For almost 130 years, the American Association of Architects (AIA) has published form construction documents. The AIA family of documents is among the most popular and commonly used form construction documents in the construction industry. The last time that AIA issued major changes to the contract family of documents was 2007. Historically, AIA has issued revisions to their standard form contracts every 10 years. Consistent with its custom, AIA recently released revisions to 11 different forms and plans to release revisions to additional forms in the fall of 2017.
This article focuses on the changes to the AIA-A201. The AIA-A201 is the general conditions form that is used in conjunction with certain other contract forms, such as the AIA-A101 “Standard Form of Agreement Between an Owner and Contractor Where the Basis of Payment is a Stipulated Sum.” Most of the changes are relatively minor clarifications or improvements. For instance, the revised AIA-A201 now defines the term “Separate Contractor(s).” AIA also added provisions that some may consider boilerplate, such as the addition of a “survival” clause. But, AIA also made substantive changes, some of which are discussed below:
- The most significant change to the AIA-A201 is the creation of an insurance and bonds exhibit. In the 2007 version, the insurance and bond requirements were primarily set forth in the agreement itself. Now, the majority of the insurance and bond terms are included in an exhibit, which must be read in conjunction with the remaining insurance terms in Section 11 of the agreement. The new AIA insurance exhibit allows for much greater flexibility in choosing insurance coverage and permits the parties to tailor their insurance coverage to the specific needs of their project. For instance, the exhibit distinguishes between insurance coverages that are required (such as workers’ compensation or automobile liability insurance) versus optional (such as asbestos liability or loss of use insurance). The AIA-A201 also makes some modifications to general insurance terms, such as establishing specific owner liability to contractor for the owner’s failure to procure insurance and requiring waivers of subrogation under insurance policies separate from those policies insuring the project.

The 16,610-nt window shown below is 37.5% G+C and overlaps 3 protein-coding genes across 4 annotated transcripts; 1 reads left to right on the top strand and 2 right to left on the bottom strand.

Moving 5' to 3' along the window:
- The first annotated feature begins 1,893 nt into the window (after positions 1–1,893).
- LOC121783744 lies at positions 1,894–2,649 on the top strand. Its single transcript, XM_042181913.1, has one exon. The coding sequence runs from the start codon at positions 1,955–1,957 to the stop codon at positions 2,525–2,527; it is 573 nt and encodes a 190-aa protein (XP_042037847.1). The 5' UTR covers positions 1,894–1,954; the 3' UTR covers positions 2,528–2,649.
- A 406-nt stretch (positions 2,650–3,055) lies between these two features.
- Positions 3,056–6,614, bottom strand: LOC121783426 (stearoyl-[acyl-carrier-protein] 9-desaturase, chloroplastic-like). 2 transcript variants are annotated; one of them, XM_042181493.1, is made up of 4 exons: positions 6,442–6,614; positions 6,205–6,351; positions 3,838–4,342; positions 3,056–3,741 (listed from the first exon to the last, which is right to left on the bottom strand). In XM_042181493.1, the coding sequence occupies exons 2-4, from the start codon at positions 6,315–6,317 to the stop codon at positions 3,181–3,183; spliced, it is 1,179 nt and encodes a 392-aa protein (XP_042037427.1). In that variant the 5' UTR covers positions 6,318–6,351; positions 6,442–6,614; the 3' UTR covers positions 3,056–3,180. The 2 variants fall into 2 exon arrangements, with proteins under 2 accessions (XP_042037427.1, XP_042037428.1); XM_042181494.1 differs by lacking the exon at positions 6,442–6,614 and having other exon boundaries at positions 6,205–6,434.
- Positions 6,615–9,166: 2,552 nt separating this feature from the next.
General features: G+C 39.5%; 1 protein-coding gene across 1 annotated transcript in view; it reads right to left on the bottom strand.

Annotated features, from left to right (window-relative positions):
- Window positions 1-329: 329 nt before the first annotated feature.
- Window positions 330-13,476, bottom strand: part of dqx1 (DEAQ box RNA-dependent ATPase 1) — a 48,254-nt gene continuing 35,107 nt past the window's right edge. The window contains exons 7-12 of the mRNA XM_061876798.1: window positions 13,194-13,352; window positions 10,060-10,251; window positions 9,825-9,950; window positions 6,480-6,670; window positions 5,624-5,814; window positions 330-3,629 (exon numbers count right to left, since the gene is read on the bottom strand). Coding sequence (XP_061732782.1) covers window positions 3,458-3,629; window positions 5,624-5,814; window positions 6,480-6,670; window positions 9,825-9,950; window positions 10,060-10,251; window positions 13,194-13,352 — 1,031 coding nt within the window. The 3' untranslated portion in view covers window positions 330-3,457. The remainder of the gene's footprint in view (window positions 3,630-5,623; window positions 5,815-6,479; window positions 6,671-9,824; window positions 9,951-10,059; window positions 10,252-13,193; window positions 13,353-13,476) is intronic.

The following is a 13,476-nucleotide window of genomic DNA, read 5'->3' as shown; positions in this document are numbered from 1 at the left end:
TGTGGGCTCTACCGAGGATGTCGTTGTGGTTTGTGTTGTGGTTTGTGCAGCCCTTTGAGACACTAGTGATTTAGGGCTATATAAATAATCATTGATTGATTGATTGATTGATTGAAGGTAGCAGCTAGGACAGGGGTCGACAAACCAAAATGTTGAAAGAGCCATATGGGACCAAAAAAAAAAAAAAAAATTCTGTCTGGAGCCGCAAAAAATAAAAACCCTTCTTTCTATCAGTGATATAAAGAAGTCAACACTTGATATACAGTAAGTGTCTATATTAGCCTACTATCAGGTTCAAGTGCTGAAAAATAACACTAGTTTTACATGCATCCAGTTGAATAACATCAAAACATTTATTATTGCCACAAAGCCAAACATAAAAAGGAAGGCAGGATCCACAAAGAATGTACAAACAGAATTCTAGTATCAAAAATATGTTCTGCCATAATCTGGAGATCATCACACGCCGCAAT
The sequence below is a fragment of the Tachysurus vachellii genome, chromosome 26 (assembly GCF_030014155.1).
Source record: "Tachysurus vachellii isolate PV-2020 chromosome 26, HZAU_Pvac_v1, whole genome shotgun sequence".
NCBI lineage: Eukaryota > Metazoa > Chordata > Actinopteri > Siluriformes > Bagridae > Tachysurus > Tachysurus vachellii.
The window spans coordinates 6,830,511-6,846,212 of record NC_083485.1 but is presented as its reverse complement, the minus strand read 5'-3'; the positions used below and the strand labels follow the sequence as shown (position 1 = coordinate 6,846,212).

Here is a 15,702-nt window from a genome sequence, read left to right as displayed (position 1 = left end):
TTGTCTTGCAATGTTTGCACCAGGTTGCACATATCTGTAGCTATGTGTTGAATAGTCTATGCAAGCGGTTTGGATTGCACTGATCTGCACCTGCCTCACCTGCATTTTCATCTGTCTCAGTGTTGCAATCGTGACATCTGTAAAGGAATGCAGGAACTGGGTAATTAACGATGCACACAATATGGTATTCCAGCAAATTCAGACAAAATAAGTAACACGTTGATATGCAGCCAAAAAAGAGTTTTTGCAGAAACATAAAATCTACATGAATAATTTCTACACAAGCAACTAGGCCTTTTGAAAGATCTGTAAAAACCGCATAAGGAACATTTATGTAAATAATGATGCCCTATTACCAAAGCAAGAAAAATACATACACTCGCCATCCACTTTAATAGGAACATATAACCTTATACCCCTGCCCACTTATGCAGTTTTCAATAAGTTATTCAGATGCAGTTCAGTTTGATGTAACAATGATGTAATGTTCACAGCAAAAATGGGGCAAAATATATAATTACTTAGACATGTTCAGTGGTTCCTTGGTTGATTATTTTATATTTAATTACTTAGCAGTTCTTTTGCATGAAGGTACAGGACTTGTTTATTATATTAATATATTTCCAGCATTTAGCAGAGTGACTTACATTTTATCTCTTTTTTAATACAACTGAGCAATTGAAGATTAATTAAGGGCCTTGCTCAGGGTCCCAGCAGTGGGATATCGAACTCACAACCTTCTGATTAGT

- In a response to the financial crisis that followed the issuance of the 2007 edition, AIA developed more comprehensive language regarding the owner’s duty to provide the contractor with information concerning its ability to pay. For instance, the revised AIA-A201 creates a detailed procedure outlining when a contractor can refuse to proceed with the work, or even suspend work in certain instances, if the owner does not provide timely information concerning its financial arrangements. The form does, however, require the contractor to keep the owner’s financial information confidential.
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